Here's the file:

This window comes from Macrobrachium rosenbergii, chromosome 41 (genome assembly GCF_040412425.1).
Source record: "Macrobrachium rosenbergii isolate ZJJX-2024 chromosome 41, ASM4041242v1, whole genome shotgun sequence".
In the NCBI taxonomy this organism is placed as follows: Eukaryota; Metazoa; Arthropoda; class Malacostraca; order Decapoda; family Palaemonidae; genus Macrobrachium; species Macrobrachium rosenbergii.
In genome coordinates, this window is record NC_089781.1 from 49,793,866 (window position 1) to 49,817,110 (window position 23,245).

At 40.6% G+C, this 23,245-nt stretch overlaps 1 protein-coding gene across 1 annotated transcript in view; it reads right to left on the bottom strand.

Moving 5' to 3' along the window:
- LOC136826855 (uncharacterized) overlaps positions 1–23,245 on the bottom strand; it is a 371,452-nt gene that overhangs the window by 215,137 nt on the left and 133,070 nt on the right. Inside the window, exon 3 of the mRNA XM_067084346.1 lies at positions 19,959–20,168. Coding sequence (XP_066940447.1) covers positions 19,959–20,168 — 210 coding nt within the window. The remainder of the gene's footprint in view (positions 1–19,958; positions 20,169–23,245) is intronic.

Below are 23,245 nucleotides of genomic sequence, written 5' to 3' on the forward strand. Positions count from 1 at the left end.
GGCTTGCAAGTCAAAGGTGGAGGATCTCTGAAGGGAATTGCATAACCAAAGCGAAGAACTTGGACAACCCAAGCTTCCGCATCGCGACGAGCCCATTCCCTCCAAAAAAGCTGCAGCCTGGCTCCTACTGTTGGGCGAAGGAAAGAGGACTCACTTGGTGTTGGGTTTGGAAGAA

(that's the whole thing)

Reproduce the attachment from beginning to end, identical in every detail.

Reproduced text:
This window comes from Macrobrachium rosenbergii, chromosome 41 (genome assembly GCF_040412425.1).
Source record: "Macrobrachium rosenbergii isolate ZJJX-2024 chromosome 41, ASM4041242v1, whole genome shotgun sequence".
In the NCBI taxonomy this organism is placed as follows: Eukaryota; Metazoa; Arthropoda; class Malacostraca; order Decapoda; family Palaemonidae; genus Macrobrachium; species Macrobrachium rosenbergii.
In genome coordinates, this window is record NC_089781.1 from 49,793,866 (window position 1) to 49,817,110 (window position 23,245).

At 40.6% G+C, this 23,245-nt stretch overlaps 1 protein-coding gene across 1 annotated transcript in view; it reads right to left on the bottom strand.

Moving 5' to 3' along the window:
- LOC136826855 (uncharacterized) overlaps positions 1–23,245 on the bottom strand; it is a 371,452-nt gene that overhangs the window by 215,137 nt on the left and 133,070 nt on the right. Inside the window, exon 3 of the mRNA XM_067084346.1 lies at positions 19,959–20,168. Coding sequence (XP_066940447.1) covers positions 19,959–20,168 — 210 coding nt within the window. The remainder of the gene's footprint in view (positions 1–19,958; positions 20,169–23,245) is intronic.

Below are 23,245 nucleotides of genomic sequence, written 5' to 3' on the forward strand. Positions count from 1 at the left end.
GGCTTGCAAGTCAAAGGTGGAGGATCTCTGAAGGGAATTGCATAACCAAAGCGAAGAACTTGGACAACCCAAGCTTCCGCATCGCGACGAGCCCATTCCCTCCAAAAAAGCTGCAGCCTGGCTCCTACTGTTGGGCGAAGGAAAGAGGACTCACTTGGTGTTGGGTTTGGAAGAA